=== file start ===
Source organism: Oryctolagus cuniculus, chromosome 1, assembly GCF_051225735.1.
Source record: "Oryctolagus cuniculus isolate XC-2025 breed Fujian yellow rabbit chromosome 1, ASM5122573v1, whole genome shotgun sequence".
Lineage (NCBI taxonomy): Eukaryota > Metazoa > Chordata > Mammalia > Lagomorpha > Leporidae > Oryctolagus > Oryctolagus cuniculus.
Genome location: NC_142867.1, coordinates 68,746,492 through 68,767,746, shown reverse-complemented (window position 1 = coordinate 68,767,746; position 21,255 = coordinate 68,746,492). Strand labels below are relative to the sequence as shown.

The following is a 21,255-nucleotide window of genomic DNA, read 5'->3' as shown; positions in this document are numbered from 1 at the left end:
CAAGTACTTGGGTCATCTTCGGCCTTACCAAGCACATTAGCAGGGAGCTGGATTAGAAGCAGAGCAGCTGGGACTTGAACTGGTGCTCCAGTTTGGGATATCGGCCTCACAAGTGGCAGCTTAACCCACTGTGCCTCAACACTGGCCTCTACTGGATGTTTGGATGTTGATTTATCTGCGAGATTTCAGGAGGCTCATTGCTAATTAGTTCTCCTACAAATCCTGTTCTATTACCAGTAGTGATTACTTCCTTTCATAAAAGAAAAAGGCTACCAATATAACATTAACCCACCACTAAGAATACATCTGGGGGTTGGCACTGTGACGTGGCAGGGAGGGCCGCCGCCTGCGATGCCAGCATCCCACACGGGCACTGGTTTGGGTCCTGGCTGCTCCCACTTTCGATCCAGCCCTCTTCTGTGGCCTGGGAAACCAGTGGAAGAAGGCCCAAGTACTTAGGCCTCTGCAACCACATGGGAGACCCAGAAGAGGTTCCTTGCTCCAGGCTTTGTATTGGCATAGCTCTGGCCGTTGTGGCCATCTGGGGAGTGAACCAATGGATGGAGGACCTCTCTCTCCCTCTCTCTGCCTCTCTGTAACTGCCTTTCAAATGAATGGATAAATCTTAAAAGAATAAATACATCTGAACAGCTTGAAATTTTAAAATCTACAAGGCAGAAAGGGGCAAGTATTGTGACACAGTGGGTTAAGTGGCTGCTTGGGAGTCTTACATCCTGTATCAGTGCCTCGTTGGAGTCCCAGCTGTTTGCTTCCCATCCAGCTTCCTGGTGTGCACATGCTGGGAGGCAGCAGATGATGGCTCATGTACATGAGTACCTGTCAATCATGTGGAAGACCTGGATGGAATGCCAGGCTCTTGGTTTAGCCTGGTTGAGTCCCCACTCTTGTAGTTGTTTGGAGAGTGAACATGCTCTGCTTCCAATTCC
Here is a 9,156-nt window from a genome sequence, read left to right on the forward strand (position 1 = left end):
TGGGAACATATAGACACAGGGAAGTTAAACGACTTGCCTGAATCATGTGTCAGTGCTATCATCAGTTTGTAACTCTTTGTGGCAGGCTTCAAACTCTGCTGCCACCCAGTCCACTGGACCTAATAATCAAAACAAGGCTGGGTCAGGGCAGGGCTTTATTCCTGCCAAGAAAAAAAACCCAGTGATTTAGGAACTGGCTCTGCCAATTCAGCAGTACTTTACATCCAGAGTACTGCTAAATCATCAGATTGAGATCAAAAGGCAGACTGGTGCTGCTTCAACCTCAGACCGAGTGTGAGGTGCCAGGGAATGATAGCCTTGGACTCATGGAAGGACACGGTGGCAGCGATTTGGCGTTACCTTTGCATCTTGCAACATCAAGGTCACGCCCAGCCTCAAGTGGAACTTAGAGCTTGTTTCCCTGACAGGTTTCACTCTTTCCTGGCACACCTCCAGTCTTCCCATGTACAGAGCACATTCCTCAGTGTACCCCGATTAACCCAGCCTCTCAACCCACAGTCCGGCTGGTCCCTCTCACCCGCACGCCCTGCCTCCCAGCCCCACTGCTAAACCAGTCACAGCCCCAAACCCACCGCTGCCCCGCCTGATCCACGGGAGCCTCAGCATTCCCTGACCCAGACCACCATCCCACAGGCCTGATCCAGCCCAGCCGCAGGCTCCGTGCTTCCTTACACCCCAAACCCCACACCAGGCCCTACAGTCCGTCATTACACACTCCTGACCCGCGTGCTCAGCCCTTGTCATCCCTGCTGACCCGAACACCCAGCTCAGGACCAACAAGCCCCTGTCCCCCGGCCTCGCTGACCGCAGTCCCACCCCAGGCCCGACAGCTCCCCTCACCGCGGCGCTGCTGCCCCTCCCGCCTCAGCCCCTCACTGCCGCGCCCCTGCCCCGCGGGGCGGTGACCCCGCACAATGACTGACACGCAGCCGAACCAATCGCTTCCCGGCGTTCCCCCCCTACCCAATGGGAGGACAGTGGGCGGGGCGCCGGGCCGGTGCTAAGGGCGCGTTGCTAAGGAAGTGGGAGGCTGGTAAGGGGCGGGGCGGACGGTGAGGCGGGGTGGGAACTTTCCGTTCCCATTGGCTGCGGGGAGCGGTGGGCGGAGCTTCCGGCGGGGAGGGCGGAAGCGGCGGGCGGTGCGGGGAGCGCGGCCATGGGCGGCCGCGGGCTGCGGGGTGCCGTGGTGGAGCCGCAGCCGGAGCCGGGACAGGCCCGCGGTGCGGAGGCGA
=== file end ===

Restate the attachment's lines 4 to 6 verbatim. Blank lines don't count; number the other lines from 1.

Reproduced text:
Genome location: NC_142867.1, coordinates 68,746,492 through 68,767,746, shown reverse-complemented (window position 1 = coordinate 68,767,746; position 21,255 = coordinate 68,746,492). Strand labels below are relative to the sequence as shown.

The following is a 21,255-nucleotide window of genomic DNA, read 5'->3' as shown; positions in this document are numbered from 1 at the left end:
CAAGTACTTGGGTCATCTTCGGCCTTACCAAGCACATTAGCAGGGAGCTGGATTAGAAGCAGAGCAGCTGGGACTTGAACTGGTGCTCCAGTTTGGGATATCGGCCTCACAAGTGGCAGCTTAACCCACTGTGCCTCAACACTGGCCTCTACTGGATGTTTGGATGTTGATTTATCTGCGAGATTTCAGGAGGCTCATTGCTAATTAGTTCTCCTACAAATCCTGTTCTATTACCAGTAGTGATTACTTCCTTTCATAAAAGAAAAAGGCTACCAATATAACATTAACCCACCACTAAGAATACATCTGGGGGTTGGCACTGTGACGTGGCAGGGAGGGCCGCCGCCTGCGATGCCAGCATCCCACACGGGCACTGGTTTGGGTCCTGGCTGCTCCCACTTTCGATCCAGCCCTCTTCTGTGGCCTGGGAAACCAGTGGAAGAAGGCCCAAGTACTTAGGCCTCTGCAACCACATGGGAGACCCAGAAGAGGTTCCTTGCTCCAGGCTTTGTATTGGCATAGCTCTGGCCGTTGTGGCCATCTGGGGAGTGAACCAATGGATGGAGGACCTCTCTCTCCCTCTCTCTGCCTCTCTGTAACTGCCTTTCAAATGAATGGATAAATCTTAAAAGAATAAATACATCTGAACAGCTTGAAATTTTAAAATCTACAAGGCAGAAAGGGGCAAGTATTGTGACACAGTGGGTTAAGTGGCTGCTTGGGAGTCTTACATCCTGTATCAGTGCCTCGTTGGAGTCCCAGCTGTTTGCTTCCCATCCAGCTTCCTGGTGTGCACATGCTGGGAGGCAGCAGATGATGGCTCATGTACATGAGTACCTGTCAATCATGTGGAAGACCTGGATGGAATGCCAGGCTCTTGGTTTAGCCTGGTTGAGTCCCCACTCTTGTAGTTGTTTGGAGAGTGAACATGCTCTGCTTCCAATTCC